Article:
Can you imagine an American citizen wanting to serve her Country and being told the only reason she won’t be allowed to do so is who she loves? Sounds crazy, doesn’t it? But, although DADT has been abolished, and although same gender citizens may now be married in any state in the United States, it would be wrong to say we are out of the woods of discrimination and we don’t ever have to worry about that again. We need look no further than to our current Administration’s constant threat to reinstitute a ban on gays and transgendered people in the military. Or the current Justice Department’s intervening in a private employment lawsuit arguing that the ban on sex discrimination in the Civil Rights Act of 1964 does not protect workers on the basis of their sexual orientation. Or the recent sentencing of a gay man to death by a South Dakota jury because sending him to prison for life would be sending him “where he wants to go and he shouldn’t be able to spend his life with men in prison.” The United States Supreme Court refused to grant the defendant’s certiorari petition on the basis of what was clearly anti-gay bias of the jury. Thus, you see why we must continue fighting the good fight.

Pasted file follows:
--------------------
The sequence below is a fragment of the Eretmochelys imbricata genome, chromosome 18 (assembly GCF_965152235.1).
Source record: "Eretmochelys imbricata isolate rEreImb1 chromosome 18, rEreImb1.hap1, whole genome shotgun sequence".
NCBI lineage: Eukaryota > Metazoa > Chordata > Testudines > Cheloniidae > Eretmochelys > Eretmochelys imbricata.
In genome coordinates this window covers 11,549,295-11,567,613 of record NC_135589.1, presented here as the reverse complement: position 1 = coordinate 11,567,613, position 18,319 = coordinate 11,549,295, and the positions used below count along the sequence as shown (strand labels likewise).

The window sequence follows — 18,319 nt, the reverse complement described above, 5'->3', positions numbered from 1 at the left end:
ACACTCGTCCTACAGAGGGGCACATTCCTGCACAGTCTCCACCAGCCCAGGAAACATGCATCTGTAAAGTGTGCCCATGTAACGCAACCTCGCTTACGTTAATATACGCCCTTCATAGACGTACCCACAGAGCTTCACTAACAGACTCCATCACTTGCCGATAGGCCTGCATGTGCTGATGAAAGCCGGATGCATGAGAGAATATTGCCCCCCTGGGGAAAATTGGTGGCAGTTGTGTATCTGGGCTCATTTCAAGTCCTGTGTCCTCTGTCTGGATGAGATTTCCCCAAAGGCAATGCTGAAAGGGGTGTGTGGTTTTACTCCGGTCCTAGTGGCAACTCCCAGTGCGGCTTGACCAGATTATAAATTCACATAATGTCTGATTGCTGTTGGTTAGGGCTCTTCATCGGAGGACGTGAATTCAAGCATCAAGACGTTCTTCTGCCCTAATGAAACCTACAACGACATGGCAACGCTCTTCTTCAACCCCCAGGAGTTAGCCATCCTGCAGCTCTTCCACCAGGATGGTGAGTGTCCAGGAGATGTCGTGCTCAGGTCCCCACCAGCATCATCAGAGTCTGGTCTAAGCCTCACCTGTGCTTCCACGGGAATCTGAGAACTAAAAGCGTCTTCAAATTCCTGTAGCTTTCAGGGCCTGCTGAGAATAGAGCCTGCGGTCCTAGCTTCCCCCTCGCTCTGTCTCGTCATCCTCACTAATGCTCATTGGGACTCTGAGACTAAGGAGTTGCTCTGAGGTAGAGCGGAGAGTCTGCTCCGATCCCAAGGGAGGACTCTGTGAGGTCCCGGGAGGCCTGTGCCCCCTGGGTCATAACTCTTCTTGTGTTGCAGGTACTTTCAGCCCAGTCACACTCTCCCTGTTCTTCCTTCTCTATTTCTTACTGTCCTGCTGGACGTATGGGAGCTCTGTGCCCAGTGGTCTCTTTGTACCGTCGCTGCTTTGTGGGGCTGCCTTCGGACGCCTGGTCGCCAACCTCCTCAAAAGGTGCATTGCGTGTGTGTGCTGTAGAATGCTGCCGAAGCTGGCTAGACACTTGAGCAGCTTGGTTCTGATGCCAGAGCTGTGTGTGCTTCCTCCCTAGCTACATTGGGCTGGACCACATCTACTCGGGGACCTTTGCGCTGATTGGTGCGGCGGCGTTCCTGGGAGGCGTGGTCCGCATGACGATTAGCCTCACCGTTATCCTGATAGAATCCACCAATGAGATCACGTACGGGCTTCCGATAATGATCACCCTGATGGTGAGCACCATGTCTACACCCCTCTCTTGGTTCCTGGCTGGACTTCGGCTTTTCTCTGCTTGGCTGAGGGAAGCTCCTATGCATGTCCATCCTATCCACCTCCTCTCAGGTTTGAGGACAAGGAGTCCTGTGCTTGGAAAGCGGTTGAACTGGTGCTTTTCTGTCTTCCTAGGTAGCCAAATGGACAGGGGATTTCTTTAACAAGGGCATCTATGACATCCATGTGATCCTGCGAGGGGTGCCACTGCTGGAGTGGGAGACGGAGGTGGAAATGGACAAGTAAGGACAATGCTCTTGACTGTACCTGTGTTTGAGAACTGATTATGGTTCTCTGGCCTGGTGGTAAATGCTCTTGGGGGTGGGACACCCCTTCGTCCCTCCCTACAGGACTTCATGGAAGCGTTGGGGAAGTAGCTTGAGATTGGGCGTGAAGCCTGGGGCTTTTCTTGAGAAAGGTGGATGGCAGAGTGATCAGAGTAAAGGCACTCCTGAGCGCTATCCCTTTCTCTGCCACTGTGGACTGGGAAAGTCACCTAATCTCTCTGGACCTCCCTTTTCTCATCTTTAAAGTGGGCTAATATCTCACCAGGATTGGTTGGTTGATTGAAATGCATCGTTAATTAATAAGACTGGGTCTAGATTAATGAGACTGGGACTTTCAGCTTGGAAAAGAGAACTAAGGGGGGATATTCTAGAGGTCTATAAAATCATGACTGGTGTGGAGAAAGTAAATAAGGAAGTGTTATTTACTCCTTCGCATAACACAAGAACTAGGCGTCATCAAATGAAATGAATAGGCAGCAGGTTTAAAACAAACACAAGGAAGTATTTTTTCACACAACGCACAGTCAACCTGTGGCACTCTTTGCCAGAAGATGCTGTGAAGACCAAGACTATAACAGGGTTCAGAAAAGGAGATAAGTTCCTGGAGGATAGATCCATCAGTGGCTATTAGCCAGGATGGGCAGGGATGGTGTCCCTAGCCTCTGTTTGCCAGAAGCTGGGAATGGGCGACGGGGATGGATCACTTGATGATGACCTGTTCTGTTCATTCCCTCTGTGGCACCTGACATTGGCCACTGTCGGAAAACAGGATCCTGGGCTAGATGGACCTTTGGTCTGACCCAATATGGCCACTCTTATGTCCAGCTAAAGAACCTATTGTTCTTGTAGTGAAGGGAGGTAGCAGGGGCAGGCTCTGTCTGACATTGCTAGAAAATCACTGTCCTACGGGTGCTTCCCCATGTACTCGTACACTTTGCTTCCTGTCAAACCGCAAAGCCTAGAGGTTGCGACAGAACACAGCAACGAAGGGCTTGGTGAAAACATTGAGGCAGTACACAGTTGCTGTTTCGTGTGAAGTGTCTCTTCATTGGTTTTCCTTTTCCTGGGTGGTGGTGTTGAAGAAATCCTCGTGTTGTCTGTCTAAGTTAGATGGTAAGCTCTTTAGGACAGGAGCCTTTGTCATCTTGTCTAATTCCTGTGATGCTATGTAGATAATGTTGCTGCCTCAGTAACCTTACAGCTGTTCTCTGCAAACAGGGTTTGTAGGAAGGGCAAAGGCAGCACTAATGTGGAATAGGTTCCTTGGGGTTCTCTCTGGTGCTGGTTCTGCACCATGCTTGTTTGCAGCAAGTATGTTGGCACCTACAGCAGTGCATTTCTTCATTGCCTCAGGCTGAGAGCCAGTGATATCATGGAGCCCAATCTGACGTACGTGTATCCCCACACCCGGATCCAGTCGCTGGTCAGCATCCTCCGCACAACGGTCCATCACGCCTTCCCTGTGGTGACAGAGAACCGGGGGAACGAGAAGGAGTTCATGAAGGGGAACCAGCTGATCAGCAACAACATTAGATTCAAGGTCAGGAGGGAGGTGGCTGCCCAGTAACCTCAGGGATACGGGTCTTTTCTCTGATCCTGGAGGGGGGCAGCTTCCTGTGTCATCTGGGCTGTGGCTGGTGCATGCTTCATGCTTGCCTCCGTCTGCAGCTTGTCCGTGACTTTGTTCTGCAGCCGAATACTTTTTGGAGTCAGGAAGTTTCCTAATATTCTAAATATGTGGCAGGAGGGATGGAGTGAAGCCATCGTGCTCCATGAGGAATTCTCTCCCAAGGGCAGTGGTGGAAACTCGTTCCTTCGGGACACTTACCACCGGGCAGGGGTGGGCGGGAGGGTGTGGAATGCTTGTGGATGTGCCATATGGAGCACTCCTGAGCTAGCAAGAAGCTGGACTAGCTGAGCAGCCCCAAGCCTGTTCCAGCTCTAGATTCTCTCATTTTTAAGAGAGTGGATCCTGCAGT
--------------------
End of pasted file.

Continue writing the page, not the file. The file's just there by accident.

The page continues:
In last year’s Pena-Rodriguez v. Colorado, 137 S. Ct. 855, 868, 197 L. Ed. 2d 107 (2017), Justice Kennedy wrote that “racial bias [is] a familiar and recurring evil that, if left unaddressed, would risk systemic injury to the administration of justice. This Court’s decisions demonstrate that racial bias implicates unique historical, constitutional, and institutional concerns. An effort to address the most grave and serious statements of racial bias is not an effort to perfect the jury but to ensure that our legal system remains capable of coming ever closer to the promise of equal treatment under the law that is so central to a functioning democracy.” Until we can easily substitute “sexual orientation bias” with “racial bias” in this sentence, we have not realized the Constitution’s promise of justice for all.
So, it is not hyperbole to say Judge Manning is a true American hero, for her example, for her sacrifice, for her honesty and openness, for her dedication to equality and to justice for all. She is exactly who we want on the bench, who can bring to bear her toughness forged by personal struggle but tempered with deep compassion. And it is with that courage in mind that tonight we fittingly honor Judge Alex Manning.
Please join me in congratulating Judge Manning.